November 13th, 2007
Southern California Garden Writers members convene – 150-feet in the air above Orange County’s Great Park; from left: horticulturist Heike Franzen, me, author and houseplant expert Julie Bawden-Davis, and freelance writer Katie Bloome.
Gather together 30 gardening communicators for a day of networking and idea-sharing and you are guaranteed to have fun, inspiration and even a little controversy as opinions and ideas are swapped. The date: Sunday, November 11th. The venue: Roger’s Gardens, one of the country’s preeminent independent retail nurseries located in the coastal town of Corona del Mar.
Before we settled down to hear from three fascinating speakers, the group of writers, television and radio personalities, photographers, plant experts and horticultural vendors convened at Orange County’s Great Park in nearby Irvine. According to horticultural consultant Tom Larson, who is an advisor to this mammoth, 20-to-30 year endeavor, the Great Park is large enough to encompass Central Park, Balboa Park and Golden Gate Park in its acreage.
The 72-foot diameter balloon took us several hundred feet in the air and provided visibility of 20 miles.
Yes, it is a decommissioned military base, but once we boarded the bright orange hot-air balloon and ascended several hundred feet above the barren scene, we started to “get” the vision of the Irvine city fathers, environmental pioneers and community activists determined to create something very special in the midst of overdeveloped Southern California.
This ambitious endeavor will include a mind-boggling array of horticulture, sustainable agriculture and native habitat in a several hundred acre “park.” Where Marine jets once took off and landed (the base was built in 1942 on the site of what once served as growing fields for popular California crops) will soon be a living, “green” community hub.
New York-based landscape architect Ken Smith’smaster plan includes a 2.5-mile tree-lined “canyon,” a lake and botanical garden, picnic lawns, amphitheatre, sports parks and wildlife corridor for migratory terrestrial and aviary animals. A conservatory “bridge” will span the lake; 150,000 native trees are being grown for planting; conservation and sustainable design practices are in place. Eighty percent of the demolished building material (steel, aluminum, wire, sheet-rock, concrete from the military base) will be recycled. Whew.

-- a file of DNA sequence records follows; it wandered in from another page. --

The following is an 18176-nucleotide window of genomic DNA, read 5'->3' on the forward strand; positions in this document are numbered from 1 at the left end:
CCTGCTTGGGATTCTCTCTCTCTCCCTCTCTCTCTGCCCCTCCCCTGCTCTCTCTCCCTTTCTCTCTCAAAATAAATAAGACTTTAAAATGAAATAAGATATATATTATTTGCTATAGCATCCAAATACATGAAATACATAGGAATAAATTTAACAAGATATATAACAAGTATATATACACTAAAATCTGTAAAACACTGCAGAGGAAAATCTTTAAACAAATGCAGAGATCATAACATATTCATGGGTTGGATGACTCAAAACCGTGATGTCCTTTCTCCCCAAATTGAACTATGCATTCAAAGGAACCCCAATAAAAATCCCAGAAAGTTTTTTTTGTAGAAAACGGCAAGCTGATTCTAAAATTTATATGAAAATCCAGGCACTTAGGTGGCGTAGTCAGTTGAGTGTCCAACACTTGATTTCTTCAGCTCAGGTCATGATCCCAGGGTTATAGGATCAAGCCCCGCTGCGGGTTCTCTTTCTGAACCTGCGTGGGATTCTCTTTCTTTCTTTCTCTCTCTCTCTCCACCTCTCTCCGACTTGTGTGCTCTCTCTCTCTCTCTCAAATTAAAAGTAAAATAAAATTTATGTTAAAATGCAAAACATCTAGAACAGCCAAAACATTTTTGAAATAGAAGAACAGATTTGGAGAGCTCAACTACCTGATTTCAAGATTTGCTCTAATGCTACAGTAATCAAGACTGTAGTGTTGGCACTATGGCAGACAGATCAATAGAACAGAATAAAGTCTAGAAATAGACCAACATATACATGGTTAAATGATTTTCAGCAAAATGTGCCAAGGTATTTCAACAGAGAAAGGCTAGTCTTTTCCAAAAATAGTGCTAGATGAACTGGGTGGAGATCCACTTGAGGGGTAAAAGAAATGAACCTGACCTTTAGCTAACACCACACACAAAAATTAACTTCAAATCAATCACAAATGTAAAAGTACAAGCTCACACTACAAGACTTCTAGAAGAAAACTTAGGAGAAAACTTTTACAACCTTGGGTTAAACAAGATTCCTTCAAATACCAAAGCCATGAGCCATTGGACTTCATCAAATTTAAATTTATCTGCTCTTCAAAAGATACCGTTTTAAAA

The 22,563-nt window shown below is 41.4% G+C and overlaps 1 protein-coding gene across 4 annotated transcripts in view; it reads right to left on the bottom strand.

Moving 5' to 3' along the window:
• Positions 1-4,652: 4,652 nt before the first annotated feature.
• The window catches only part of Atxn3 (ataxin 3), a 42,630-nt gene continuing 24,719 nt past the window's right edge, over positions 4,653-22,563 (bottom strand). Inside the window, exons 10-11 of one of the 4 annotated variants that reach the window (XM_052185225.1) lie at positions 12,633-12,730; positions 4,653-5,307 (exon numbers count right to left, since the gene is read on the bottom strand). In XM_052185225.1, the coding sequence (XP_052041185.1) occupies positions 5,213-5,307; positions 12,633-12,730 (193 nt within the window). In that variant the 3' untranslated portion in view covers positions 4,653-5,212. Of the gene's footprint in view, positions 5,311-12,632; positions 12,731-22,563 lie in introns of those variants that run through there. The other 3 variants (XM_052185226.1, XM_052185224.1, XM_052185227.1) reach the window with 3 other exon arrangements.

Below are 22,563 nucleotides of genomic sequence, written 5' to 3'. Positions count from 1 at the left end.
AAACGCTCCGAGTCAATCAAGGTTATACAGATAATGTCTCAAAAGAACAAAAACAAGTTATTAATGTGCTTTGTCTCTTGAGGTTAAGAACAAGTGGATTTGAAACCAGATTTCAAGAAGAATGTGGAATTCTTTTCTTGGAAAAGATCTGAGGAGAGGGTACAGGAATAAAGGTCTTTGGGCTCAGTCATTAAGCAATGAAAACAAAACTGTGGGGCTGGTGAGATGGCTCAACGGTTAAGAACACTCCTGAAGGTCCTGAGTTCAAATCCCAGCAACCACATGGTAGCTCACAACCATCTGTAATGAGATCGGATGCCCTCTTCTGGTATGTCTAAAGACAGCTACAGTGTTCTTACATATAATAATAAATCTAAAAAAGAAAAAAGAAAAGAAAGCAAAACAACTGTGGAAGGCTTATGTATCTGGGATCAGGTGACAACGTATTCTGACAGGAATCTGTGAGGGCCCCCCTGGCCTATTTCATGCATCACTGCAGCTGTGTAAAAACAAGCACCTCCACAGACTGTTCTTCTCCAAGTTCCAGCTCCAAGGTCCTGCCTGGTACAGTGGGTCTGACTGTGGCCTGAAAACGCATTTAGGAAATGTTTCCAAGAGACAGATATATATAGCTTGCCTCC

Nan Sterman, San Diego-based gardening personality, author and designer, and national GWA Director-extraordinaire planned this amazing day for all of us.
Planners are bringing together plants and people, providing urban land for small-scale organic farmers, growing landscaping plants that support wildlife and nurture people, and recycling water for irrigation. It is truly amazing that voters several years ago rejected a proposal for yet another international airport in favor of reclaiming this land for community use. If you come to Orange County, you need to make time to visit – and return (as this will be one of those multi-decade endeavors). The investment is for future generations and I find that exciting and inspiring.
In the interim, while development is underway, the Great Park planners are turning over several acres of land to two food bank operations, Community Action Partnership and Second Harvest, with the goal of growing nutritious, wholesome produce for the community’s homeless population and others facing hunger.